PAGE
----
It’s Not About Chicken

Don’t get me wrong, I like chickens. As a child I loved visiting the farm and feeding the little chicks in their pen. I just don’t think when deliberating what’s at stake for the U.K in signing a post Brexit trade deal with the United States that poultry should be the focal point of debate. 

From Jeremy Corbyn to the BBC it seems everyone has bought into the idea that  chlorinated chickens entering the U.K food chain is the number one objection to a trade deal with Donald Trump. It’s bewildering to see political debate on respected current affairs progammes ask “Does Britain really want chlorinated chicken?” As if the primary impact of a trade deal with with the U.S is the quality of KFC.

To clarify, in the E.U chicken producers must adhere to strict hygiene and welfare regulations throughout the process of rearing, slaughtering and producing poultry. But in the U.S, regulation and hygiene standards are incredibly lax and substituted with a legal requirement to wash chicken carcasses in chlorinated baths to kill off bacteria, remove feces and make chicken safe to eat. What misery and disgusting conditions are inflicted upon chickens before they are slaughtered is for the market to decide.  

This is one example of how safety and welfare standards differ dramatically in the United States compared to the European Union. And it’s significant because when trade deals are signed, states usually agree to give equal access to producers from both countries to each other’s market.

If U.S producers are allowed to flood U.K supermarkets with cheap chlorinated chicken the question is, will giant American food conglomerates have to sign up to stricter hygiene measures to match the U.K’s regulations? Or will the U.K ‘harmonise’ its laws with the U.S and lower standards for everyone?

One might argue that this is a false dichotomy. Just because we allow U.S produce into Britain doesn’t mean we have to lower our standards for British farmers here. Britain can still enforce higher welfare and safety standards.

That is true but let me present the following scenario. A 2014 Populus survey found that price is the most important factor in purchasing meat for 61% of U.K consumers. If  supermarkets were to be flooded with cheaper American produce, and U.K poultry farmers started going out of business because consumers were switching to the cheaper alternatives, do you think the government would let British poultry farming collapse or would they slash regulations to cut the costs of production and make U.K farmers more competitive?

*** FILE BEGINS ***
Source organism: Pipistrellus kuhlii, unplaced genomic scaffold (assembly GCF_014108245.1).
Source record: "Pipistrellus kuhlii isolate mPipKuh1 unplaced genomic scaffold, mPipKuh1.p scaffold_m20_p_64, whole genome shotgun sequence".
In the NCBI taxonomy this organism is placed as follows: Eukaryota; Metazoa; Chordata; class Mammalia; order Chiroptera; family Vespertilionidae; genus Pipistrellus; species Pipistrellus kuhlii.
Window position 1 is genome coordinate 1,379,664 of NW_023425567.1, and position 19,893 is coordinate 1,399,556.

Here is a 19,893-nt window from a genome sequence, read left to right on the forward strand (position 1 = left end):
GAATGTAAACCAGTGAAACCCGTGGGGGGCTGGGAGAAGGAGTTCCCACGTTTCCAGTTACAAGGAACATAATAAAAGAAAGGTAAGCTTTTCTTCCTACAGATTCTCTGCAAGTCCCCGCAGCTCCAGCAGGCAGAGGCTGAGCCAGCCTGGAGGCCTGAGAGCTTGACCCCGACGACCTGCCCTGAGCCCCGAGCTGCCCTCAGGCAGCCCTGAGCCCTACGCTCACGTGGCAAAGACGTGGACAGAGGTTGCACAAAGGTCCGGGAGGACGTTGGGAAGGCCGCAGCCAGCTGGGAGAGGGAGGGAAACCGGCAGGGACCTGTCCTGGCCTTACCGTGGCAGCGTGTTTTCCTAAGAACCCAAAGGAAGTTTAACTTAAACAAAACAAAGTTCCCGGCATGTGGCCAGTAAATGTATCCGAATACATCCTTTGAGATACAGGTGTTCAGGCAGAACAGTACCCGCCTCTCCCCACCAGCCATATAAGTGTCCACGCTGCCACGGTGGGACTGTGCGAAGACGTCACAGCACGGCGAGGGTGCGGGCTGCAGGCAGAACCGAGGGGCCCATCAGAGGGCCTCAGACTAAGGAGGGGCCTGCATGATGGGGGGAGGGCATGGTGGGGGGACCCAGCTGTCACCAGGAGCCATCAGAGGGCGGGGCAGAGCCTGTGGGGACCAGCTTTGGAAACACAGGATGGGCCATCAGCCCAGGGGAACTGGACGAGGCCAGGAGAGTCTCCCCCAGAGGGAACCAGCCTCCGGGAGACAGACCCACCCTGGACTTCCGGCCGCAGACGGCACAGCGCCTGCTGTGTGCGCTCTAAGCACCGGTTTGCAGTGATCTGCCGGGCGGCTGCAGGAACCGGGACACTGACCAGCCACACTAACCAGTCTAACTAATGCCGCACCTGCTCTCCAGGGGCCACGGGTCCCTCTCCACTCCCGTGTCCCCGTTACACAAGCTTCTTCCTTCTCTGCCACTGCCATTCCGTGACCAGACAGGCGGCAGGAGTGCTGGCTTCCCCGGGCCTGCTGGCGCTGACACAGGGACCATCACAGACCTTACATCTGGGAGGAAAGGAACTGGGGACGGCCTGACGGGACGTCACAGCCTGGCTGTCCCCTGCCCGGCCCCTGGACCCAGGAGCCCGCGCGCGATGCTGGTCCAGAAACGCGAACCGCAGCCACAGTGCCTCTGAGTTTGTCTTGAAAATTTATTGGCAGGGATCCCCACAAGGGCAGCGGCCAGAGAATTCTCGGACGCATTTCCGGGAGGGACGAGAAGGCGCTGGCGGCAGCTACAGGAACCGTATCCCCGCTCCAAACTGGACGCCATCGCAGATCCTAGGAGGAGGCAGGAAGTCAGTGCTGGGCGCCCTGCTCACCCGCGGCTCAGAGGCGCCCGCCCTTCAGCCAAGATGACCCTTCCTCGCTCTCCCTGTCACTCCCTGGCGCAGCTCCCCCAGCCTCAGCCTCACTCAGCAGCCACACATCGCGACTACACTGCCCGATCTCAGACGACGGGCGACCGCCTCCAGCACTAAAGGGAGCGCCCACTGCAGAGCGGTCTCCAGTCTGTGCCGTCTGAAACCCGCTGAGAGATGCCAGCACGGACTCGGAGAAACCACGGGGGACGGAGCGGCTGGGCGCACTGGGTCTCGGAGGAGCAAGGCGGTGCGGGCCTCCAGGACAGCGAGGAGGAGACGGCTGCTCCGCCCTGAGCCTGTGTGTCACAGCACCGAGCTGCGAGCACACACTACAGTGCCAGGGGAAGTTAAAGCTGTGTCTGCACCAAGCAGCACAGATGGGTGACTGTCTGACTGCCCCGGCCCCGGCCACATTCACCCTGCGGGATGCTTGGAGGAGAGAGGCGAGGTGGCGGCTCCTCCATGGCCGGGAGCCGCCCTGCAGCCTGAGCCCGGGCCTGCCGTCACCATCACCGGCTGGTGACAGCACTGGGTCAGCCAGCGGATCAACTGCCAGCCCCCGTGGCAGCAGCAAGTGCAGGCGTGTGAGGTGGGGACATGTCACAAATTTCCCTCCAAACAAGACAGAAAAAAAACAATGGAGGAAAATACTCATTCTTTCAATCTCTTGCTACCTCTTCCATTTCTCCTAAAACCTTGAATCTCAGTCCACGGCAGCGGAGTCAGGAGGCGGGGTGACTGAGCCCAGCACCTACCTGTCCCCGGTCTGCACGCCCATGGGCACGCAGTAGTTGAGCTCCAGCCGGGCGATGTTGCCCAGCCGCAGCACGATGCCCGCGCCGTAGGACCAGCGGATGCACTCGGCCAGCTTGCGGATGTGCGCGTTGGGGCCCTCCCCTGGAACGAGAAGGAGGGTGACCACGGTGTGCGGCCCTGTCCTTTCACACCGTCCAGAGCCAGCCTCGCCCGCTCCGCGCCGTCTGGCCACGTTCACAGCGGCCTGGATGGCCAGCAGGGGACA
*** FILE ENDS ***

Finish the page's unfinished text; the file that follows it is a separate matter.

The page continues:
This is the context in which U.S chlorinated chickens should be discussed. It should be a gateway to a wider conversation about how a trade deal with the U.S will likely be a pretext for deregulation, threaten British industry and provide massive companies like Tyson foods with extensive legal rights in the UK.

But that’s not what happens, the public debate starts and ends at a costs/benefit analysis of eating chlorinated chicken. The economic right love this, as it presents objections to a trade deal as minor and rather trivial. In reality a trade deal would be a massive corporate power grab for U.S multinationals to ransack the welfare state and hamstring future regulation by gaining legal standing to sue the British government for potential infringements of investor rights guaranteed under a trade agreement.

This power transition is what Brexit has always been about for the American and British right. “Throwing off the shackles” of the European Union, of democratic accountability  and state controls in order to turn Britain into market run hellhole where government has no role in healthcare or food safety.

We must begin to take back control of the conversation and counter the narrative that objections to the deal are trivial in matter. Next time someone tries to drag the debate towards the pros and cons of chlorinated chickens – let’s politely tell them no. That we’d rather start from the point of corporate power and the potential weakening of democratic state controls. That we’d rather start the discussion with what a trade deal would mean for the NHS, for the BBC and for other treasured public institutions. We’d like to start with who is lobbying for a deal, how much money they have spent and how much they personally have to gain. After that, we can go for wings.

 

 

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